"I don't want to lecture you," said Mike Pithy, NBC's unit manager at Whiteface Mountain, "but it is very dangerous going up there, very dangerous. Getting off the first chairlift is tough, getting off the second is tougher and coming down is even worse."
It was a Pithy description of the trip ABC cameraman Gary Donatelli makes each morning to his position at the top of Whiteface Mountain, a trip Pithy was discouraging some inquiring reporters from making.
Pithy was standing outside the ABC truck, the communications crossroad on the mountain. A hand-lettered signpost with arrows pointing in every direction noted: "Innsbruck 9,020 miles."
The arrow pointing to the top of Whiteface was blank.
It is one thing to take the chairlift at 11 in the morning with the temperature 10 degrees. It is quite another to take it at 7 in the morning as Donatelli has for the last 19 days. "It was so cold this morning," he said. "I saw the first robin of spring frozen to the ground."
Donatelli is 28 and has been an ABC cameraman for five years. He is 6-foot-4 and weighs 220 pounds. He says, "I was volunteered for the job."
It is 40 minutes to the start of the women's downhill, the same amount of time it takes to ascend two chairlifts 3,200 feet up to Donatelli's camera position. From the air, the course looks perfectly groomed, smooth and fast.
The lift pases over one of ABC's 25 camera positions. Though the camera, wrapped in an electric blanket, is not in use today, it is running, the only way to keep it warm.
The lift continues upward, into the clouds and the cold. At the top, the thermometer on the wall of the starting gate reads zero.With the windchill factor, Donatelli figures it is much colder.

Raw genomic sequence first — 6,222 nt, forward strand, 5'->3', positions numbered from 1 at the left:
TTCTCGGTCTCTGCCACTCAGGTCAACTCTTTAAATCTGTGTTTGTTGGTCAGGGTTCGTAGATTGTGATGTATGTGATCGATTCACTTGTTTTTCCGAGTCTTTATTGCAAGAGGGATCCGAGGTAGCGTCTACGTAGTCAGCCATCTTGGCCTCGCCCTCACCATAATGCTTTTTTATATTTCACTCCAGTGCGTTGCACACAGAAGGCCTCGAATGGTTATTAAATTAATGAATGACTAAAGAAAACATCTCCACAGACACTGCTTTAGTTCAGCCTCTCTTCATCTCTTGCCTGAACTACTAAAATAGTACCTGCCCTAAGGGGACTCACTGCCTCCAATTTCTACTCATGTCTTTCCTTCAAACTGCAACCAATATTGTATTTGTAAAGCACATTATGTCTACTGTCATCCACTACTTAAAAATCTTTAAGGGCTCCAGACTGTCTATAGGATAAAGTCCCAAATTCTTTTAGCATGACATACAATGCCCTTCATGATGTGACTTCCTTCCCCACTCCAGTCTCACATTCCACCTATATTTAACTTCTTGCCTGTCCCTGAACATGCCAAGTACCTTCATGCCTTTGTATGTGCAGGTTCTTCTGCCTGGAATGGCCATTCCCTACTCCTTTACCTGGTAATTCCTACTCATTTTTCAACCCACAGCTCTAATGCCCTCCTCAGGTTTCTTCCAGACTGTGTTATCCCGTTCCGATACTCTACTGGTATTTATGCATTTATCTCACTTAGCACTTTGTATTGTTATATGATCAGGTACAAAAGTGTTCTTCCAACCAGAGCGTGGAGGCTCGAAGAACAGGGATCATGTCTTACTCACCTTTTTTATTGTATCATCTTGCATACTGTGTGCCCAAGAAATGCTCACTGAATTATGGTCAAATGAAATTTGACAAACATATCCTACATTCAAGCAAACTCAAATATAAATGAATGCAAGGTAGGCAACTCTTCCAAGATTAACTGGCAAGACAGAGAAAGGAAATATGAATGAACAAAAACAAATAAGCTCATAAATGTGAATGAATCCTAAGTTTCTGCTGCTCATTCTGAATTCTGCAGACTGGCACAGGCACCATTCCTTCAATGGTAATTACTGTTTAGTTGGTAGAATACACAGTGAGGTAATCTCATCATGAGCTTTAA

Greg Ciccone, who is working with Donatelli, learning to become a cameraman, has an inch of icicles hanging from his beard. He says sometimes it gets so cold the rubber bands on his braces freeze.
The skiers are going through their prerace rituals, limbering up. One is jogging in place. Annemarie Moser-Proell, who will be the first down the course and the first in the standings when the race is over, is sitting in the snow, a friend's arm wrapped around her shoulders.
Donatelli is stationed by the door to the starting gate. Moser-Proell's name is called, she snowplows down the embankment, zooming into focus in Donatelli's lens.
Donatelli is operating a 36-pound hand-held camera, a minicam.He is one of five cameramen covering the start of the race. The toughest part of his job, he says, is fixing the temperamental equipment in the cold. His role is "to get reaction shots, to show whether they are nervous, praying, crying.
"They isolate our camera into a tape machine, and we just keep shooting," he said.
"Most of the footage is not used live, he said, but cut for shows for replay at night. "It is a weird feeling to sit in the hotel night and watch what you did in the morning," he said.
After seven hours on the mountain, Donatelli tries to "get to sleep by 10:30 if I'm lucky." He gets up at 4:30 every morning. It takes him at least half an hour to put on his long underwear, wrestling tights, pants, ski pants, socks, thermal socks, turtleneck, sweater, gloves, glove liners, jacket, goggles and hood.